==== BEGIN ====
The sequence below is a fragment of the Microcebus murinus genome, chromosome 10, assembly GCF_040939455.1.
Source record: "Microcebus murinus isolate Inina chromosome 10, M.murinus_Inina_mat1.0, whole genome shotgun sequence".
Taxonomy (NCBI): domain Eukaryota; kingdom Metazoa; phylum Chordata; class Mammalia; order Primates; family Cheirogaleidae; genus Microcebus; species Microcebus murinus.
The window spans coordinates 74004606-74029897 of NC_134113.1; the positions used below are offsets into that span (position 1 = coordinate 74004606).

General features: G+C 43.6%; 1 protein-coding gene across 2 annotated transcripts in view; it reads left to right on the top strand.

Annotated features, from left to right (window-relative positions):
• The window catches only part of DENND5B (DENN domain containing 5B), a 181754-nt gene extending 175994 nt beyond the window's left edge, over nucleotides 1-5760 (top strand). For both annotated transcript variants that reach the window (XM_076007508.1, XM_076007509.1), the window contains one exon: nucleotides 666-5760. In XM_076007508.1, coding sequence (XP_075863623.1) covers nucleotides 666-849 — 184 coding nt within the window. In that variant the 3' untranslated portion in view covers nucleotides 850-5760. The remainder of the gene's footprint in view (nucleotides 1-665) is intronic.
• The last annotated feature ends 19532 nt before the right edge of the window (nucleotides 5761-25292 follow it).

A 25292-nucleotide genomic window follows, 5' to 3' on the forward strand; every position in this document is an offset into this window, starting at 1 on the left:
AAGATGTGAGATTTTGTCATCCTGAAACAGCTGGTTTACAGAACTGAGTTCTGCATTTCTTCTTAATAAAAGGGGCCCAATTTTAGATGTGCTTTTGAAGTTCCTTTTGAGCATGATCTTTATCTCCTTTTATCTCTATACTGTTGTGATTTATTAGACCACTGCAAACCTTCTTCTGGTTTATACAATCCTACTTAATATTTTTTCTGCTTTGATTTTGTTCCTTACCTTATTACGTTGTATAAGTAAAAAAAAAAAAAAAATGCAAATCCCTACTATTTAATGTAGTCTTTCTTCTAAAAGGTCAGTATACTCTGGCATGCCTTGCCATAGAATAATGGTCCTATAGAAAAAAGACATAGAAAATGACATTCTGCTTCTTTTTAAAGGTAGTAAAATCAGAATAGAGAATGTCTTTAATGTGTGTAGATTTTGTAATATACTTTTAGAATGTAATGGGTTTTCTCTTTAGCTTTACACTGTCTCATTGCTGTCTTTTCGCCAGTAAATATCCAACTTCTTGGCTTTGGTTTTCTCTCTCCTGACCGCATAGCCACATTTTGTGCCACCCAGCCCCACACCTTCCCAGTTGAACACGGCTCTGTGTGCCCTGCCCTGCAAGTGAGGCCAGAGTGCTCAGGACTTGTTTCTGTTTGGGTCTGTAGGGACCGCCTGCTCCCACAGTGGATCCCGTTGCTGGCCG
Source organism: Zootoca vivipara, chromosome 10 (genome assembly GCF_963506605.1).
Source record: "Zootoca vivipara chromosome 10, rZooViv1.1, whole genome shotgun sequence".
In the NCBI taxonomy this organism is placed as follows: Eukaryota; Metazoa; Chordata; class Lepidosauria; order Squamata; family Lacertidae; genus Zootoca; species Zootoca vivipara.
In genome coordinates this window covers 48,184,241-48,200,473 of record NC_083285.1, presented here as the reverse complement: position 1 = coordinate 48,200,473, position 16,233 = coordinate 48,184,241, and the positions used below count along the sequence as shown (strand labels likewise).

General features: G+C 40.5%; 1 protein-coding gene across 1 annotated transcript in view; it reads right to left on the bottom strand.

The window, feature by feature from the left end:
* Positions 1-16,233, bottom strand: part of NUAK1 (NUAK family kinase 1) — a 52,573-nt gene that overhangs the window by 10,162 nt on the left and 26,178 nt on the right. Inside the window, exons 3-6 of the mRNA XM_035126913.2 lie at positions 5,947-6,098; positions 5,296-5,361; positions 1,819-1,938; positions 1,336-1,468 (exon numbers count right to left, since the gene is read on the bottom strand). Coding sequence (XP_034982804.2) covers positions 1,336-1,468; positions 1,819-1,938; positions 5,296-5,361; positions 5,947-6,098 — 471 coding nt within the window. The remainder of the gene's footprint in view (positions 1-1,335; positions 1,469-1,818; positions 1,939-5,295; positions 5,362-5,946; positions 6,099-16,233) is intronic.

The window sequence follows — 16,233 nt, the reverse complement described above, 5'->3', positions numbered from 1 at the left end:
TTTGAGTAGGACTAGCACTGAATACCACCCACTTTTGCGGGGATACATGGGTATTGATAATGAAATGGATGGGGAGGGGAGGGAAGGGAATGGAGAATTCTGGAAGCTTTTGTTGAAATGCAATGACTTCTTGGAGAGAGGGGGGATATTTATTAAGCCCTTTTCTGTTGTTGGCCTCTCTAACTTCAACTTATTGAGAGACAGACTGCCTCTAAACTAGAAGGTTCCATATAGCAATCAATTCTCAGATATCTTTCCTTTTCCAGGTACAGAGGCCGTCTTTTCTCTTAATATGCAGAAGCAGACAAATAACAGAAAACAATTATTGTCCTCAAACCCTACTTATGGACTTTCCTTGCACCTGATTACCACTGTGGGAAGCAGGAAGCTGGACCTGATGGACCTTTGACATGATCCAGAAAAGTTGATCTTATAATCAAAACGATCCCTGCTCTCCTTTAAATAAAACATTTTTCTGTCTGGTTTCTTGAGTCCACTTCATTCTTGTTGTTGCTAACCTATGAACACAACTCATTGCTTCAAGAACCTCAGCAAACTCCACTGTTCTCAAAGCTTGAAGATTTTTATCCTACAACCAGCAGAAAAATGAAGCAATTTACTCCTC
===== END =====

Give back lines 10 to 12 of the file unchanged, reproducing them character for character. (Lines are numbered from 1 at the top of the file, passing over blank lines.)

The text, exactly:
AAGATGTGAGATTTTGTCATCCTGAAACAGCTGGTTTACAGAACTGAGTTCTGCATTTCTTCTTAATAAAAGGGGCCCAATTTTAGATGTGCTTTTGAAGTTCCTTTTGAGCATGATCTTTATCTCCTTTTATCTCTATACTGTTGTGATTTATTAGACCACTGCAAACCTTCTTCTGGTTTATACAATCCTACTTAATATTTTTTCTGCTTTGATTTTGTTCCTTACCTTATTACGTTGTATAAGTAAAAAAAAAAAAAAAATGCAAATCCCTACTATTTAATGTAGTCTTTCTTCTAAAAGGTCAGTATACTCTGGCATGCCTTGCCATAGAATAATGGTCCTATAGAAAAAAGACATAGAAAATGACATTCTGCTTCTTTTTAAAGGTAGTAAAATCAGAATAGAGAATGTCTTTAATGTGTGTAGATTTTGTAATATACTTTTAGAATGTAATGGGTTTTCTCTTTAGCTTTACACTGTCTCATTGCTGTCTTTTCGCCAGTAAATATCCAACTTCTTGGCTTTGGTTTTCTCTCTCCTGACCGCATAGCCACATTTTGTGCCACCCAGCCCCACACCTTCCCAGTTGAACACGGCTCTGTGTGCCCTGCCCTGCAAGTGAGGCCAGAGTGCTCAGGACTTGTTTCTGTTTGGGTCTGTAGGGACCGCCTGCTCCCACAGTGGATCCCGTTGCTGGCCG
Source organism: Zootoca vivipara, chromosome 10 (genome assembly GCF_963506605.1).
Source record: "Zootoca vivipara chromosome 10, rZooViv1.1, whole genome shotgun sequence".